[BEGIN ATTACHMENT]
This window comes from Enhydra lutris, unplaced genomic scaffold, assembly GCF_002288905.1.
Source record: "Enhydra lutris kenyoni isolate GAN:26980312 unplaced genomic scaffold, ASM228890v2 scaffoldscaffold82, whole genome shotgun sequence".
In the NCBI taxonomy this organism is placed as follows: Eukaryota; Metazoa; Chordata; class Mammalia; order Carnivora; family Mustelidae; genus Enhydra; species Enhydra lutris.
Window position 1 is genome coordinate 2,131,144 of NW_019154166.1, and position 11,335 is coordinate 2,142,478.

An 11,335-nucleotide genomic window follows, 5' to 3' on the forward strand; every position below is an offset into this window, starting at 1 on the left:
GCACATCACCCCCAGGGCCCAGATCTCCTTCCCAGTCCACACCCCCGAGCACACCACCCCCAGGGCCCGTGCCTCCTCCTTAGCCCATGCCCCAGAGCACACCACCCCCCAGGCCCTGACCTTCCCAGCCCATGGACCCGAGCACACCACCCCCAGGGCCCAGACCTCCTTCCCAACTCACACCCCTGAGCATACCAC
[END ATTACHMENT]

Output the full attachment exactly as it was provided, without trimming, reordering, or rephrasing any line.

This window comes from Enhydra lutris, unplaced genomic scaffold, assembly GCF_002288905.1.
Source record: "Enhydra lutris kenyoni isolate GAN:26980312 unplaced genomic scaffold, ASM228890v2 scaffoldscaffold82, whole genome shotgun sequence".
In the NCBI taxonomy this organism is placed as follows: Eukaryota; Metazoa; Chordata; class Mammalia; order Carnivora; family Mustelidae; genus Enhydra; species Enhydra lutris.
Window position 1 is genome coordinate 2,131,144 of NW_019154166.1, and position 11,335 is coordinate 2,142,478.

An 11,335-nucleotide genomic window follows, 5' to 3' on the forward strand; every position below is an offset into this window, starting at 1 on the left:
GCACATCACCCCCAGGGCCCAGATCTCCTTCCCAGTCCACACCCCCGAGCACACCACCCCCAGGGCCCGTGCCTCCTCCTTAGCCCATGCCCCAGAGCACACCACCCCCCAGGCCCTGACCTTCCCAGCCCATGGACCCGAGCACACCACCCCCAGGGCCCAGACCTCCTTCCCAACTCACACCCCTGAGCATACCAC